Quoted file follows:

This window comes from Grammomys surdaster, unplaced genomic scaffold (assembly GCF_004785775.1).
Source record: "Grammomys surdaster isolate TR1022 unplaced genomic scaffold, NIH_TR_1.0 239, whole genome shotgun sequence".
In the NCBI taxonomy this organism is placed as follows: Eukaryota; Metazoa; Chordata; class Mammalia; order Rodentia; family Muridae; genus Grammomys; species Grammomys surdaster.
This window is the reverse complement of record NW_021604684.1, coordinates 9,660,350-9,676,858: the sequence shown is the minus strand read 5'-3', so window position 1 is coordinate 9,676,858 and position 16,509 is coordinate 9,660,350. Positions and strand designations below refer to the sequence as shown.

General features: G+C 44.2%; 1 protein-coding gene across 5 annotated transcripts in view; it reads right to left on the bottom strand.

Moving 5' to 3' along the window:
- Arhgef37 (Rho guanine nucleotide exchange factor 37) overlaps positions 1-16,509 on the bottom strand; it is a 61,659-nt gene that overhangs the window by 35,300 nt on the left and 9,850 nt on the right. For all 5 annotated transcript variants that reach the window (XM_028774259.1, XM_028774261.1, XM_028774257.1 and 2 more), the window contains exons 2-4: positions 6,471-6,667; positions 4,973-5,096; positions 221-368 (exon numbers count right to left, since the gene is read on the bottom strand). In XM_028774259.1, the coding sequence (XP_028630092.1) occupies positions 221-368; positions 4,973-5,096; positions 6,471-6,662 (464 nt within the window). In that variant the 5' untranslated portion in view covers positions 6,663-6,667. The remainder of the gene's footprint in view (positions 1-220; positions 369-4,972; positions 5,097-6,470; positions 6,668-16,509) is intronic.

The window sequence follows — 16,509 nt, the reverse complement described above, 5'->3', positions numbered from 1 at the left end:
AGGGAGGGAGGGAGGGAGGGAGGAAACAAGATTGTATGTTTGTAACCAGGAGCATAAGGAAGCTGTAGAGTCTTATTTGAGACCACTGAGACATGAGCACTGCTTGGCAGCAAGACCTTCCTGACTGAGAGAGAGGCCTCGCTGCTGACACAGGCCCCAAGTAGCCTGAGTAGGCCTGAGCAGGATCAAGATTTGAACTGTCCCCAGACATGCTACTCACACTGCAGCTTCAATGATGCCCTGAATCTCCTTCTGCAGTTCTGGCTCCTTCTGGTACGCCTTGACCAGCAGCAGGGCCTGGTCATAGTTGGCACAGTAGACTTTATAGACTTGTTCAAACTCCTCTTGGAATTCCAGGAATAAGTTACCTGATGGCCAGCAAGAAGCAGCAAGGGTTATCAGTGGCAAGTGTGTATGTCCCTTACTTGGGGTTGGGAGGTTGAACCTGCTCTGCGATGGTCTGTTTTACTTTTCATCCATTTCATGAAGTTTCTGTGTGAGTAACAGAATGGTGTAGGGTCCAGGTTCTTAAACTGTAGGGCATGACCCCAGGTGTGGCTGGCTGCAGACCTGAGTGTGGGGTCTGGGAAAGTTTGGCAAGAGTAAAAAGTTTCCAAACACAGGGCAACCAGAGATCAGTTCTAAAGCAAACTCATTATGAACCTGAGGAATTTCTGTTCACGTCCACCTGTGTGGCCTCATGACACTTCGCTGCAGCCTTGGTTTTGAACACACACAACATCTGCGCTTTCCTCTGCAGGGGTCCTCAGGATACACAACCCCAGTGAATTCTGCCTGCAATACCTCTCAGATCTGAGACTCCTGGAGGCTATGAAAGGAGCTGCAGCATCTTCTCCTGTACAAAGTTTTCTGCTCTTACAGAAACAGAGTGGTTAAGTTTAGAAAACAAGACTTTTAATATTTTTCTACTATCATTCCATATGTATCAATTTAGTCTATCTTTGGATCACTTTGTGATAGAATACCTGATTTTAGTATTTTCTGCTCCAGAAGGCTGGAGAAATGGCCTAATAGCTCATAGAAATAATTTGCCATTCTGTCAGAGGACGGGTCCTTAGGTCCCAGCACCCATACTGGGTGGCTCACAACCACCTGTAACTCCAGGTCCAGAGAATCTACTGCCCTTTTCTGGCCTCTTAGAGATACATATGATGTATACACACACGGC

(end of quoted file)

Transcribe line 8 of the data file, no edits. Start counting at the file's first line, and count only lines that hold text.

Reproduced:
The window sequence follows — 16,509 nt, the reverse complement described above, 5'->3', positions numbered from 1 at the left end: